This year, John Jay College’s nationally recognized literary magazine, J Journal, is celebrating its tenth year anniversary. In January, the twentieth issue of J Journal was released, marking a proud legacy of the College’s history in publishing justice-related literature.
Founded by professors Adam Berlin and Jeffrey Heiman, the journal began during Jeremy Travis’ term as president and remains the only print and online literary magazine housed at a CUNY college. At the time of its founding, Berlin and Heiman were both relatively new professors, and they saw that out of the hundreds of literary magazines in the country, none of them focused specifically on justice. “There’s always been a scholarly emphasis on justice,” said Heiman. “But there’d been nothing like this before.”
The journal defines “writing on justice” loosely, and according to Berlin, “the more nuanced the connection the better.” This approach ensures that submissions are varied in content and form, and it also ensures that the editors, who accept only 8-10% of the submissions they receive, are always busy. Berlin and Heiman often send detailed feedback to writers, even those whose work they don’t end up publishing. “We discuss submissions together and if we’re on the fence about a particular piece, we’ll talk about it for hours,” Heiman said.
J Journal editors Jeffrey Heiman and Adam Berlin
In 10 years, the editors have established strong relationships with their writers, some of whom include formerly incarcerated people as well as law enforcement professionals. Writers featured in the journal have also been nominated for and won Pushcart Prizes, which honor the best in literature published by small presses, and others have gone on to publish novels at major publishing houses.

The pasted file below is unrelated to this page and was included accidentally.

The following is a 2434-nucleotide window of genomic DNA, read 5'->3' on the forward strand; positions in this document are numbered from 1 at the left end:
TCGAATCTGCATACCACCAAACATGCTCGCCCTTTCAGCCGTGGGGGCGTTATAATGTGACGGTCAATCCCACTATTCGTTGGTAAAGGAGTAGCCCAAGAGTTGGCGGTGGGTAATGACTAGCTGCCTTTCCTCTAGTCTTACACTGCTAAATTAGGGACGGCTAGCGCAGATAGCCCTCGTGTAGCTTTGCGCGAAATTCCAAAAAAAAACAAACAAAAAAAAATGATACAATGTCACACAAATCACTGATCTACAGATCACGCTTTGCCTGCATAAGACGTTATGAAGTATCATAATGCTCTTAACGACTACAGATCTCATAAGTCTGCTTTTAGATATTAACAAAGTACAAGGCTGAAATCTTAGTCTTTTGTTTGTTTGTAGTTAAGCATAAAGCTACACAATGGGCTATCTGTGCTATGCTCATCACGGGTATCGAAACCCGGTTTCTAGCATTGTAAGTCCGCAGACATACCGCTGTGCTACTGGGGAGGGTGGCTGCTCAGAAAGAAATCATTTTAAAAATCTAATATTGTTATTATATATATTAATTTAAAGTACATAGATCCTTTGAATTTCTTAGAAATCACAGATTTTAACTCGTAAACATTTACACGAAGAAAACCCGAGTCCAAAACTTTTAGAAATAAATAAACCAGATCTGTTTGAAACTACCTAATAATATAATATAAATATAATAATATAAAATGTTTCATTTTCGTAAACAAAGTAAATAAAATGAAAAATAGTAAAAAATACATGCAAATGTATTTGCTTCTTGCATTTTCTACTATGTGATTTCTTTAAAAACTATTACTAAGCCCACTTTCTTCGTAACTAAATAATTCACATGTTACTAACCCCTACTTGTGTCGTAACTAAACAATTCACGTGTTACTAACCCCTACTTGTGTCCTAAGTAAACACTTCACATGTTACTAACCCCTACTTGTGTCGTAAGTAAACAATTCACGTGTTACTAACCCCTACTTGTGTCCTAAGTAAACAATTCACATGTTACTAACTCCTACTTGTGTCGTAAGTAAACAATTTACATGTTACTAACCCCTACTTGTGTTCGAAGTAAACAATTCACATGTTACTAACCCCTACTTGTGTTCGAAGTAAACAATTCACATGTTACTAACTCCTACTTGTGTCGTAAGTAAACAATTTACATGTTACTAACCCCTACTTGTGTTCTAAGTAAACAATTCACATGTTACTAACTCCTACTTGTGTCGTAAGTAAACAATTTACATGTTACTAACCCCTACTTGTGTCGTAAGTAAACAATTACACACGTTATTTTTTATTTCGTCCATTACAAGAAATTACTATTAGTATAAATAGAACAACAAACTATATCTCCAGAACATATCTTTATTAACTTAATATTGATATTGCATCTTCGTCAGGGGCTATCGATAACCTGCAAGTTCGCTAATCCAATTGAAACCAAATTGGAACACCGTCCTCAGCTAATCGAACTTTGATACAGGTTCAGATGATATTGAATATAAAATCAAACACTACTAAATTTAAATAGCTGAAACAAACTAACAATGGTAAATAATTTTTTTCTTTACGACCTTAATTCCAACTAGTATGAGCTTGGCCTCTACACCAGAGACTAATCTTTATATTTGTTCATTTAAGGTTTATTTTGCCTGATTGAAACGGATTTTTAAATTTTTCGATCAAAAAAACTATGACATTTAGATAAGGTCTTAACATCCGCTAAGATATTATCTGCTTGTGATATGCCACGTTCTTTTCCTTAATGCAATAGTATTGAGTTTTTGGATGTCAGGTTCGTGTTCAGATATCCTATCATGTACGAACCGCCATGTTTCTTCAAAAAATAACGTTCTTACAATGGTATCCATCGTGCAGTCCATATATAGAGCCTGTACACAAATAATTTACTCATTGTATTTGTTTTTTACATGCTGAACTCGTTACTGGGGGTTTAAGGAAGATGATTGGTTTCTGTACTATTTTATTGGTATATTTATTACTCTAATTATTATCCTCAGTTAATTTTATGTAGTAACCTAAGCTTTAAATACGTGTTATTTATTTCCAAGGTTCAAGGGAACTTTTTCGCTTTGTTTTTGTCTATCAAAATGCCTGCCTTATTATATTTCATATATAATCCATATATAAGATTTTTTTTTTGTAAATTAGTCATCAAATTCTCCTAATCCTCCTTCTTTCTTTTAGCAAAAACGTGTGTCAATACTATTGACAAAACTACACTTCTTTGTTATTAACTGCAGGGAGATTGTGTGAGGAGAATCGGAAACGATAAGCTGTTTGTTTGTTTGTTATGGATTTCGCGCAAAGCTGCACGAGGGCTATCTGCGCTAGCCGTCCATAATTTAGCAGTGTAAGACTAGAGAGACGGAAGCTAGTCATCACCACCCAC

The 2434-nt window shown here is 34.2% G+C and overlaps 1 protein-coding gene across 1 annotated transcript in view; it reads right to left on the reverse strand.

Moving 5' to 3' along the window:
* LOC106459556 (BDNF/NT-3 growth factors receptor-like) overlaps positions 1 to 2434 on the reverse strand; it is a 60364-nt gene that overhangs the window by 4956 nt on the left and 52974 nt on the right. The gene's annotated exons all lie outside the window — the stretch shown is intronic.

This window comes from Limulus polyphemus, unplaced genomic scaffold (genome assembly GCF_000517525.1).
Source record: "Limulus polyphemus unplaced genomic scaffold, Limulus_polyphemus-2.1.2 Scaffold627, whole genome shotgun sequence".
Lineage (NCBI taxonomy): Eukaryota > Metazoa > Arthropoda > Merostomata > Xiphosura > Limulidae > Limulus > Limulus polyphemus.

J Journal is released twice a year, and some of the pieces seem to speak directly to the current moment. In the most recent issue, the #MeToo movement is immediately called to mind in contributor Sophia Veltfort’s story Man Accused. Regardless of what justice issues may be making headlines, the editors never put out themed calls for submissions. “We try to stay away from things that are topical,” said Berlin. “What surprises us aren’t themes, but sentences,” Heiman said, adding, “and when those sentences are beautiful.”
Always seeking the “most tangential and quirkiest approach to justice,” they’ve published a number of surprising pieces. In a story by Zachary Tyler Vickers, Berlin and Heiman were captured by Vickers’ unique and jagged voice. Another story by Rob McClure Smith, partly told in a Scottish dialect, is a compelling exploration of the intersection of justice and language. The editors say they stand by all the work that’s appeared in the 20 issues of the journal.
But with a team of only two, the future of the journal relies on John Jay’s continued support. “The journal needs resources so it can be taken as seriously as we know it is,” said Heiman. According to Heiman and Berlin, those resources include support from the College to cover printing costs and build a wide readership base, as well as hiring additional staff to work on the magazine.
That support would ensure the survival of J Journal, which not only bridges the gap between criminal justice and the arts for readers, but also for John Jay students. Dalyz Aguilar, a senior who has worked closely with the editors to build up J Journal’s website, says that working on the magazine has opened up possibilities for her future that she hadn’t imagined before.
“I didn’t know about literary magazines until I worked with J Journal, and now I’m totally submerged,” she said. “There’s a group of us students at John Jay who have transferred from other majors to English, and it’s because we’re inspired by our English professors. I feel prepared now to go into the universe of literature.”